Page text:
Jeep has seemingly thrown down the gauntlet when referring to its Grand Cherokee in the Australian marketplace. Auto executives rarely call out competitors but that’s exactly what Head of Global Jeep Product Marketing, Jeff Ellsworth did when talking with Australian outlet Carsguide in a recent sit down.
While Jeep is synonymous with off-roading in America, the Toyota Land Cruiser carries the same prestige in the Outback and elsewhere. That being said, when asked about whether or not Jeep had a better off-road machine Ellsworth replied with: “I’m biased, but for sure.”
Ellsworth went even further by saying “…When it comes to rock-crawling, Toyota can’t do what we can do.”
This isn’t the first time Jeep in particular has voiced its opinion on being the best off-road vehicle available in the marketplace. Late last year Jeep North America President Jim Morrison told MC&T he felt sorry for the customers of the Ford Explorer Timberline. He explained how he felt they got tricked into thinking it was a capable off-road vehicle. In Morrison’s eyes the quality of Jeep was even then, unmatched. This was after he dunked on Ford during last fall’s Detroit 4Fest, commenting on the MIC hard top roof issues that the company was having with the Bronco.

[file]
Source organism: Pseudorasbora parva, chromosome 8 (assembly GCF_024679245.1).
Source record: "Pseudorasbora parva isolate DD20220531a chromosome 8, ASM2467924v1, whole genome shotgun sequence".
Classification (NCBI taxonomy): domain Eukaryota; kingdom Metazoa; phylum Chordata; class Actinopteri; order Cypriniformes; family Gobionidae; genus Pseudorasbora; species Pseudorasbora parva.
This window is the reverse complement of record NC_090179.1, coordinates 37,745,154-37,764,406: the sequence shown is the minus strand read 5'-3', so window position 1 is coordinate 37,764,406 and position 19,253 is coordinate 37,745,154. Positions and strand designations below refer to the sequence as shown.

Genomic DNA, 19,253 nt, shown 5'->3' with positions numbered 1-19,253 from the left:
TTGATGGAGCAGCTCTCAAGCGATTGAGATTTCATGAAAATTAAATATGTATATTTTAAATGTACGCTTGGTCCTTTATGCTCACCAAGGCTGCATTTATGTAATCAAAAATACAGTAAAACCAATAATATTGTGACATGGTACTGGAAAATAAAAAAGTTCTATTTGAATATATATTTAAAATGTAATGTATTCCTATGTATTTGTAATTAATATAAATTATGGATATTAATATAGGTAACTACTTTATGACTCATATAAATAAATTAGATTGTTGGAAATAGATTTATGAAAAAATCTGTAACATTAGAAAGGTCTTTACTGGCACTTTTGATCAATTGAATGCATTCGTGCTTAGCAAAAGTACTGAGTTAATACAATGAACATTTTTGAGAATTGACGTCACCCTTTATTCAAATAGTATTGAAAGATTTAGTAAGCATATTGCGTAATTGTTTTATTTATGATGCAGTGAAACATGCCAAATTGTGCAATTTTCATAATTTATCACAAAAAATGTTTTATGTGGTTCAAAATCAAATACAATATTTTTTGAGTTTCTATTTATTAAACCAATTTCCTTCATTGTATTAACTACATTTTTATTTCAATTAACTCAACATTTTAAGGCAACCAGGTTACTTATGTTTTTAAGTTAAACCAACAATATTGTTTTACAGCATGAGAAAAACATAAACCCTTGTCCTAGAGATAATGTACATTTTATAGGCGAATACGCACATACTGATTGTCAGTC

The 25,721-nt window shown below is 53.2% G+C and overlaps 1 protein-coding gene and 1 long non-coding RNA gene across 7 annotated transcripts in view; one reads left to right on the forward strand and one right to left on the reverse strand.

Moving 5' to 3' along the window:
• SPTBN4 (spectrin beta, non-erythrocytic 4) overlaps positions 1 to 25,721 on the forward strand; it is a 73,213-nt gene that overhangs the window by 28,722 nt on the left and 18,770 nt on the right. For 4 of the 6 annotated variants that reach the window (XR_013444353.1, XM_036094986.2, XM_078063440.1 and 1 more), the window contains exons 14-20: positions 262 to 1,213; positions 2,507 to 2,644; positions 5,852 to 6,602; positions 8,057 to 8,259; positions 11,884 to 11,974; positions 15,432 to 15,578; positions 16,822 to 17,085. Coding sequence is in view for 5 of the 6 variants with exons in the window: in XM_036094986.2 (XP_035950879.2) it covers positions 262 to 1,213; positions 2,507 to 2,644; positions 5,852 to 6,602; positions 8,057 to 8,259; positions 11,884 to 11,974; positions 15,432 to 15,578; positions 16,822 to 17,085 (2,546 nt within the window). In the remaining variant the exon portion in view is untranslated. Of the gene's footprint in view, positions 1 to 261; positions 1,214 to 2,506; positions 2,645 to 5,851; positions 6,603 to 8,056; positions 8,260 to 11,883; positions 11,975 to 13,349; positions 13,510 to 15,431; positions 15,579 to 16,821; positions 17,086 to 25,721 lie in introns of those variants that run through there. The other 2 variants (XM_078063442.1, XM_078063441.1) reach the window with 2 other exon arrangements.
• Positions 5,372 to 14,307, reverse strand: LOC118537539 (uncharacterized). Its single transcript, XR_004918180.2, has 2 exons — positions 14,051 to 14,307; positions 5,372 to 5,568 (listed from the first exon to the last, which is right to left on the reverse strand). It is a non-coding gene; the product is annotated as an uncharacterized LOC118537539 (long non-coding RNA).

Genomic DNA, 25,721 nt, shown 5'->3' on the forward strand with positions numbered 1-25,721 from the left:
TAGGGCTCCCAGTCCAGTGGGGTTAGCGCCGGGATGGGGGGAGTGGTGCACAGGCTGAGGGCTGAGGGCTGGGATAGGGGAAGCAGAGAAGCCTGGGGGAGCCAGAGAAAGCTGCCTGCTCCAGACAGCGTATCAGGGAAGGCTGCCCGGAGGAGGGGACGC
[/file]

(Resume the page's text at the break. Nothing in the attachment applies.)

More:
Hey, Jeep has every right to get its elbows out. It pioneered the off-road SUV, after all. Now they’re here to keep perfecting it.
To that end, Jeep continues to target upmarket customers with an enthusiasm for the off-road. The new Grand Cherokee is exactly that, and takes things into new territory with the first-ever 4xe variant, starting just shy of $60,000 according to the build and price tool at the time of this writing. Meanwhile, the ultra-premium Summit Reserve and go-anywhere Trailhawk models offer an optional 5.7L Hemi V8 producing 357 horsepower and 390 lb-ft of torque and are priced $67,175 and $54,630 respectively.